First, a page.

ARLINGTON, Va. (Army News Service, May 14, 2015) --With full military honors, Master Sgt. James W. Holt, who was missing and presumed killed in action during the Vietnam War, was laid to rest at Arlington National Cemetery, Virginia, May 14.
The flag-draped casket was carried on a caisson and escorted by Soldiers, from the 3d U.S. Infantry Regiment (The Old Guard). The solemn procession moved past the neat rows of white headstones before stopping at the burial site on a grassy hill overlooking the nation's capital.
Holt, 26, was assigned to Company C, 5th Special Forces Group. He was last seen, Feb. 7, 1968, when his unit was attacked by enemy forces near Quang Tri Province, Republic of Vietnam.
He was reported as missing in action following the battle. A military review board later amended his status to presumed killed in action. His remains were recently identified and returned to his family for burial.
The tribute to Holt included a colors team, the U.S. Army Band "Pershing's Own," and a firing party, which shot off three rifle volleys.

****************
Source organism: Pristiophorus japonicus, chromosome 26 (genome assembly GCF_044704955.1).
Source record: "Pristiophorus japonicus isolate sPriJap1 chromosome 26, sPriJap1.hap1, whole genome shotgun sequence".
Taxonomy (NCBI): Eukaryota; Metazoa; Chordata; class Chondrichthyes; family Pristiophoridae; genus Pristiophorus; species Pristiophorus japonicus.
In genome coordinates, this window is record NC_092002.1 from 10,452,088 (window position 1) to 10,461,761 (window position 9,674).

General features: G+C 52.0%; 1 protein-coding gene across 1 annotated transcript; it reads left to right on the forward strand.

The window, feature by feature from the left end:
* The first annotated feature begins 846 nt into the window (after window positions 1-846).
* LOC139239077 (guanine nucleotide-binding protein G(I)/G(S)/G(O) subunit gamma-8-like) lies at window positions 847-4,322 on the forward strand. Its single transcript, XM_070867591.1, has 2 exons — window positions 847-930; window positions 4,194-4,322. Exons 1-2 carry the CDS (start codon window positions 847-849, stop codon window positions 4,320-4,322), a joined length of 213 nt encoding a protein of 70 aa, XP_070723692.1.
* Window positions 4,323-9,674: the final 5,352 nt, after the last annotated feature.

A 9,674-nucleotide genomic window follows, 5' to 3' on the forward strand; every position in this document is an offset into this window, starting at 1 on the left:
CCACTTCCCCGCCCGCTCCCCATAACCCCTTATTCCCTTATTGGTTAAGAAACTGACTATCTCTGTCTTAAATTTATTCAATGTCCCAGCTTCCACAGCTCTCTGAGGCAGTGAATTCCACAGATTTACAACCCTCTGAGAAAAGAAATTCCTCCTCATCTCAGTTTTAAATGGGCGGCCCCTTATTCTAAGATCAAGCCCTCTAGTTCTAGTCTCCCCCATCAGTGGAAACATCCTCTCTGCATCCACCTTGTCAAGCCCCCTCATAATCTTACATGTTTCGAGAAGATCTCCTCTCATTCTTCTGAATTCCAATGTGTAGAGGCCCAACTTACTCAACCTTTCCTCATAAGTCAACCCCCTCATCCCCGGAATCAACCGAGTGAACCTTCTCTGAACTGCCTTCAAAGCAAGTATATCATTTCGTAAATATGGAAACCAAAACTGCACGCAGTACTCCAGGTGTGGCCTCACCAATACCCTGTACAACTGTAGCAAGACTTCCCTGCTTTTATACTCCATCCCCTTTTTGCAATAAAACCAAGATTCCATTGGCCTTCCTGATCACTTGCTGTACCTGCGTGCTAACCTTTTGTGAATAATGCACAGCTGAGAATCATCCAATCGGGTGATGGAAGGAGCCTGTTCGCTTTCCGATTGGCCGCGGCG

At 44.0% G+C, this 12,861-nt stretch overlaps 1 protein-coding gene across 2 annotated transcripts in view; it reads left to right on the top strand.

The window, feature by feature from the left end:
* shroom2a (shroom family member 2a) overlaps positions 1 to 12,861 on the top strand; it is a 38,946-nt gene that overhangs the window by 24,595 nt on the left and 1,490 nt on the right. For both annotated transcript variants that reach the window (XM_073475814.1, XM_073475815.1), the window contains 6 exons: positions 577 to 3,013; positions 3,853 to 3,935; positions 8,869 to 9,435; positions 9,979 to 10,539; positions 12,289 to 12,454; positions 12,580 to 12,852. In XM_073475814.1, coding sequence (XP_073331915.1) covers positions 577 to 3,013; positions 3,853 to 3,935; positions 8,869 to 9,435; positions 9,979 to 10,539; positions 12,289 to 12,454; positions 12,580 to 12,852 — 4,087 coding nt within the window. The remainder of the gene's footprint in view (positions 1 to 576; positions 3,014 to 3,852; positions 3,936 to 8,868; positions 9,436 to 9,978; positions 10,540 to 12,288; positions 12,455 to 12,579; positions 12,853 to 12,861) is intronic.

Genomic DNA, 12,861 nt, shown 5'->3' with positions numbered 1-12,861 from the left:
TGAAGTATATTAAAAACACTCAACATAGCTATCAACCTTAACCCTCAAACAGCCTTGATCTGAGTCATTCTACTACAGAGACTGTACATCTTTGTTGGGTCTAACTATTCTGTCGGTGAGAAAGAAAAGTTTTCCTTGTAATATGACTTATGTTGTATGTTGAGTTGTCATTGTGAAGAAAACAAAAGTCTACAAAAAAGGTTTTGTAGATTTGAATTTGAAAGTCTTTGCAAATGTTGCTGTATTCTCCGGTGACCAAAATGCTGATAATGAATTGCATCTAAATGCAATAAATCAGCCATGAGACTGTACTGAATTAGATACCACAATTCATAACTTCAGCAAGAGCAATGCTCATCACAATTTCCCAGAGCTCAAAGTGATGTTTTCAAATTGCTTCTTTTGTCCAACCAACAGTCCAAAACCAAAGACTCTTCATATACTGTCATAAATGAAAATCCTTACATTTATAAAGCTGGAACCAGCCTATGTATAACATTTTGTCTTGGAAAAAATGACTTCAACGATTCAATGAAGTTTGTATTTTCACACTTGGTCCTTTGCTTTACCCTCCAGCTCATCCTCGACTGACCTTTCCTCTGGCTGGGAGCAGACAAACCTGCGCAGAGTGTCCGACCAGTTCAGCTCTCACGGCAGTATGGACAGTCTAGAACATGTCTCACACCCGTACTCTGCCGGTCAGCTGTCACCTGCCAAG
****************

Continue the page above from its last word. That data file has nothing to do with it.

Sgt. Maj. Jeffrey Lewis presented flags to Holt's former wife, Linda Winslow, and daughters, Rebecca Holt and Jessica Holt. Chaplain (Capt.) John Scott presided over the funeral.
Holt, who was from Hope, Arkansas, was laid to rest in Section 57.
Vietnam turned over remains believed to be those of a U.S. Service member, June 21, 1989. Due to the technology at that time, the remains could not be identified.
Scientists, from the Department of Defense POW/MIA Accounting Agency and the Armed Forces DNA Identification Laboratory, used circumstantial evidence and forensic identification tools, including two forms of DNA analysis, in the identification of Holt's remains.
According to the Department of Defense, 1,627 U.S. Service members remain unaccounted for from the Vietnam War.